Buffalo Bills safety Damar Hamlin told President Biden in a visit to the White House that he thinks he might be able to play football again. “Yeah, I think so,” Hamlin told Biden in the Oval Office in a video posted on the President’s Twitter account. “God willing.” Hamlin, 25, was saved on the Cincinnati Bengals’ field by the Bills’ training safety after going into cardiac arrest late this past season. …

While the Giants and Jets installed new turf at MetLife Stadium amid cries of rampant player injuries on the old surface, NFLPA president JC Tretter reiterated on “The Pat McAfee Show” this week that “there is a large difference between grass and turf” and that “the players are very clear what they want,” meaning grass. Mara said he would like to see a day when the surface is grass or hybrid but did not make it happen this time. So the players’ push for a friendlier surface will only continue.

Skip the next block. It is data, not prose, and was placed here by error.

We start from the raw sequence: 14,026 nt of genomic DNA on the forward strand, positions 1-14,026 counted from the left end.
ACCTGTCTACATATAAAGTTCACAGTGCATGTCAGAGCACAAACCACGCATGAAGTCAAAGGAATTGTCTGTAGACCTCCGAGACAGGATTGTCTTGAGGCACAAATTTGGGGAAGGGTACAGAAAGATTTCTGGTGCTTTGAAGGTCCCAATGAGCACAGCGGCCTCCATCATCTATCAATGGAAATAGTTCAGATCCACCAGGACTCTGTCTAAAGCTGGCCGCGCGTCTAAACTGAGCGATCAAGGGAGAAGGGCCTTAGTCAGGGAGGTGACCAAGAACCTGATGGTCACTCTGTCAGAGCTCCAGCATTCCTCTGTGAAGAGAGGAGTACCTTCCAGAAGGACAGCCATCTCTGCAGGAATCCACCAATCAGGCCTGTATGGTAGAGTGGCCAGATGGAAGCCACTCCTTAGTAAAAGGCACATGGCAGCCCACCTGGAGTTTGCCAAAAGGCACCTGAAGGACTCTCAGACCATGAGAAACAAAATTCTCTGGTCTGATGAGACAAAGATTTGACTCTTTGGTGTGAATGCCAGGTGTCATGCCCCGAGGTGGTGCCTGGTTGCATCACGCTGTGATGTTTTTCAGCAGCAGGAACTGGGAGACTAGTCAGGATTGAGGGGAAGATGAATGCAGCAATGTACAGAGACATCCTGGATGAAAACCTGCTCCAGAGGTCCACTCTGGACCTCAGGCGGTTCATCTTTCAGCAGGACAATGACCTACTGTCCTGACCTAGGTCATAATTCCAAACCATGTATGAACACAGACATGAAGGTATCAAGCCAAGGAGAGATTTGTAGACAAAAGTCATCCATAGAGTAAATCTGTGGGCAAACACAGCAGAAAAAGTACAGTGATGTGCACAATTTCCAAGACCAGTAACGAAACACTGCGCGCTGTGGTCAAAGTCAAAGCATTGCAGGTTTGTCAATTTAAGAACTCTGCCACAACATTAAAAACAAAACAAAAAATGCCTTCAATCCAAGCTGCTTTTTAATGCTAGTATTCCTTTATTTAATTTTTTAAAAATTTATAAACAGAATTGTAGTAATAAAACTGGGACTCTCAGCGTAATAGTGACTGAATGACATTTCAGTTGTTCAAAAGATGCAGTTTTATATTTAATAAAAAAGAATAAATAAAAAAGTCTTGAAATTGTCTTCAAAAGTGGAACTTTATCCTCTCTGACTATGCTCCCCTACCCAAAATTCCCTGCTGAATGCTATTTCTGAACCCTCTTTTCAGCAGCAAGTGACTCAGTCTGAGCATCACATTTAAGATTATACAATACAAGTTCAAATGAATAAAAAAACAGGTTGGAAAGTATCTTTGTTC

“I dont remember me sitting out on my guys week 1 vs jets To week 12 vs Broncos. How come all of a sudden I sit out because of money in which I could’ve got hurt at anytime within that time frame When we know the Super BOwl been on my mind since April 2018 … Let’s get real. I rather have a 100% PCL than go out there and play horrible forcing myself to put my guys in a bad situation now that’s selfish to me.”

Lamar Jackson, firing back on Twitter at suggestions that he didn’t push through a late-season knee injury for financial reasons